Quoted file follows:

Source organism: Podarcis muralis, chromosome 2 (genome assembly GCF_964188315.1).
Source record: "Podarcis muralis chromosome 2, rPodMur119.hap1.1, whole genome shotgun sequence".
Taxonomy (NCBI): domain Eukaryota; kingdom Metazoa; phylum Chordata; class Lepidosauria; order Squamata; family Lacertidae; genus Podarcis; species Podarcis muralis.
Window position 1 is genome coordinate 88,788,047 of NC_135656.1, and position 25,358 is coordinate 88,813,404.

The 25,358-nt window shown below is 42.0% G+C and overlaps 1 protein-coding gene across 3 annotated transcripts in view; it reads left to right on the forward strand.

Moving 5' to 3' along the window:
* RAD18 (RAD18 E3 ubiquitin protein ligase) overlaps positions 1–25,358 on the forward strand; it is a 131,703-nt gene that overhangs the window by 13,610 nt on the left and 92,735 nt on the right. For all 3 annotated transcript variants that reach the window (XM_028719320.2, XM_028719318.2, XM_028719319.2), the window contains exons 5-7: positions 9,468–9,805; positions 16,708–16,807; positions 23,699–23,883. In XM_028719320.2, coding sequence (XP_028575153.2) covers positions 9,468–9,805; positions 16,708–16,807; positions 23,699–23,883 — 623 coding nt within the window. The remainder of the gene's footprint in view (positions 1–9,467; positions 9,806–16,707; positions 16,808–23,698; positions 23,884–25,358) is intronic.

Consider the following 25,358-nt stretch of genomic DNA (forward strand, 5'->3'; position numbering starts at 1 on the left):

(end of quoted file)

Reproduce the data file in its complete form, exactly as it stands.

Source organism: Podarcis muralis, chromosome 2 (genome assembly GCF_964188315.1).
Source record: "Podarcis muralis chromosome 2, rPodMur119.hap1.1, whole genome shotgun sequence".
Taxonomy (NCBI): domain Eukaryota; kingdom Metazoa; phylum Chordata; class Lepidosauria; order Squamata; family Lacertidae; genus Podarcis; species Podarcis muralis.
Window position 1 is genome coordinate 88,788,047 of NC_135656.1, and position 25,358 is coordinate 88,813,404.

The 25,358-nt window shown below is 42.0% G+C and overlaps 1 protein-coding gene across 3 annotated transcripts in view; it reads left to right on the forward strand.

Moving 5' to 3' along the window:
* RAD18 (RAD18 E3 ubiquitin protein ligase) overlaps positions 1–25,358 on the forward strand; it is a 131,703-nt gene that overhangs the window by 13,610 nt on the left and 92,735 nt on the right. For all 3 annotated transcript variants that reach the window (XM_028719320.2, XM_028719318.2, XM_028719319.2), the window contains exons 5-7: positions 9,468–9,805; positions 16,708–16,807; positions 23,699–23,883. In XM_028719320.2, coding sequence (XP_028575153.2) covers positions 9,468–9,805; positions 16,708–16,807; positions 23,699–23,883 — 623 coding nt within the window. The remainder of the gene's footprint in view (positions 1–9,467; positions 9,806–16,707; positions 16,808–23,698; positions 23,884–25,358) is intronic.

Consider the following 25,358-nt stretch of genomic DNA (forward strand, 5'->3'; position numbering starts at 1 on the left):